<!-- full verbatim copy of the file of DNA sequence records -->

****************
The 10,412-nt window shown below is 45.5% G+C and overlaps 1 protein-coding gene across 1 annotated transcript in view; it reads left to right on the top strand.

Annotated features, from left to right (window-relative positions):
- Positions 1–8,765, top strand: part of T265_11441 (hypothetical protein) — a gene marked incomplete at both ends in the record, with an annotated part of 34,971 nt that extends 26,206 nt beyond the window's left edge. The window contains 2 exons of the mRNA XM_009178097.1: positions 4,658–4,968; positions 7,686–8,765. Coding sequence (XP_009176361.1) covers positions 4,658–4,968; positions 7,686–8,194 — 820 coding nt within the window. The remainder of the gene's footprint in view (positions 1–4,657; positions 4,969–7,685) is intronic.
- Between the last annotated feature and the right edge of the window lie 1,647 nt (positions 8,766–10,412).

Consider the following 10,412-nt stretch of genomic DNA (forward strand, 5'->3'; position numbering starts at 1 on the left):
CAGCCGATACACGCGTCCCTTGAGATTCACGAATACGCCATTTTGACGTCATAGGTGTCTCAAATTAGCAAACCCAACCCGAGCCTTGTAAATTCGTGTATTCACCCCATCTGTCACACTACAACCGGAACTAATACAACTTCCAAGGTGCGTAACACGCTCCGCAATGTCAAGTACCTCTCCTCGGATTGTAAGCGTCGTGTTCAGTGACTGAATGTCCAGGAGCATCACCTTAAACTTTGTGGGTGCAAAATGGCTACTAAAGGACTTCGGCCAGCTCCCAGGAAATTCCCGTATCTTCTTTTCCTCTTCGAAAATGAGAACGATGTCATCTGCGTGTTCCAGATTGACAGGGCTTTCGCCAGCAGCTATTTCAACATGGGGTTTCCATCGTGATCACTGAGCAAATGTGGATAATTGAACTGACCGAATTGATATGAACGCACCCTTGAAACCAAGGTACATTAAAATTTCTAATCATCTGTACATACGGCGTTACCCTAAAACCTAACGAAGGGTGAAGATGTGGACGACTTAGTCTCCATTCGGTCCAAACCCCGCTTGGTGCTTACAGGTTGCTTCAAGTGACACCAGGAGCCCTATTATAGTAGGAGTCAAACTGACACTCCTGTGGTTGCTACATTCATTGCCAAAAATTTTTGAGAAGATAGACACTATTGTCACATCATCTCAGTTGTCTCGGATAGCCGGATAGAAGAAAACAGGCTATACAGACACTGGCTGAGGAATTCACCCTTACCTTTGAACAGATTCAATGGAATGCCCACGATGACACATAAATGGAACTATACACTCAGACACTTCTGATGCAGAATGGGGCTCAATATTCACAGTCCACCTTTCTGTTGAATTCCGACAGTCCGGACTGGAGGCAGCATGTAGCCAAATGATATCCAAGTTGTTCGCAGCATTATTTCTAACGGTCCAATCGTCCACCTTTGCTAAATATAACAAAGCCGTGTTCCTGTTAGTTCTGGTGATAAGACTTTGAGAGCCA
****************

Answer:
The 10,412-nt window shown below is 45.5% G+C and overlaps 1 protein-coding gene across 1 annotated transcript in view; it reads left to right on the top strand.

Annotated features, from left to right (window-relative positions):
- Positions 1–8,765, top strand: part of T265_11441 (hypothetical protein) — a gene marked incomplete at both ends in the record, with an annotated part of 34,971 nt that extends 26,206 nt beyond the window's left edge. The window contains 2 exons of the mRNA XM_009178097.1: positions 4,658–4,968; positions 7,686–8,765. Coding sequence (XP_009176361.1) covers positions 4,658–4,968; positions 7,686–8,194 — 820 coding nt within the window. The remainder of the gene's footprint in view (positions 1–4,657; positions 4,969–7,685) is intronic.
- Between the last annotated feature and the right edge of the window lie 1,647 nt (positions 8,766–10,412).

Consider the following 10,412-nt stretch of genomic DNA (forward strand, 5'->3'; position numbering starts at 1 on the left):
CAGCCGATACACGCGTCCCTTGAGATTCACGAATACGCCATTTTGACGTCATAGGTGTCTCAAATTAGCAAACCCAACCCGAGCCTTGTAAATTCGTGTATTCACCCCATCTGTCACACTACAACCGGAACTAATACAACTTCCAAGGTGCGTAACACGCTCCGCAATGTCAAGTACCTCTCCTCGGATTGTAAGCGTCGTGTTCAGTGACTGAATGTCCAGGAGCATCACCTTAAACTTTGTGGGTGCAAAATGGCTACTAAAGGACTTCGGCCAGCTCCCAGGAAATTCCCGTATCTTCTTTTCCTCTTCGAAAATGAGAACGATGTCATCTGCGTGTTCCAGATTGACAGGGCTTTCGCCAGCAGCTATTTCAACATGGGGTTTCCATCGTGATCACTGAGCAAATGTGGATAATTGAACTGACCGAATTGATATGAACGCACCCTTGAAACCAAGGTACATTAAAATTTCTAATCATCTGTACATACGGCGTTACCCTAAAACCTAACGAAGGGTGAAGATGTGGACGACTTAGTCTCCATTCGGTCCAAACCCCGCTTGGTGCTTACAGGTTGCTTCAAGTGACACCAGGAGCCCTATTATAGTAGGAGTCAAACTGACACTCCTGTGGTTGCTACATTCATTGCCAAAAATTTTTGAGAAGATAGACACTATTGTCACATCATCTCAGTTGTCTCGGATAGCCGGATAGAAGAAAACAGGCTATACAGACACTGGCTGAGGAATTCACCCTTACCTTTGAACAGATTCAATGGAATGCCCACGATGACACATAAATGGAACTATACACTCAGACACTTCTGATGCAGAATGGGGCTCAATATTCACAGTCCACCTTTCTGTTGAATTCCGACAGTCCGGACTGGAGGCAGCATGTAGCCAAATGATATCCAAGTTGTTCGCAGCATTATTTCTAACGGTCCAATCGTCCACCTTTGCTAAATATAACAAAGCCGTGTTCCTGTTAGTTCTGGTGATAAGACTTTGAGAGCCA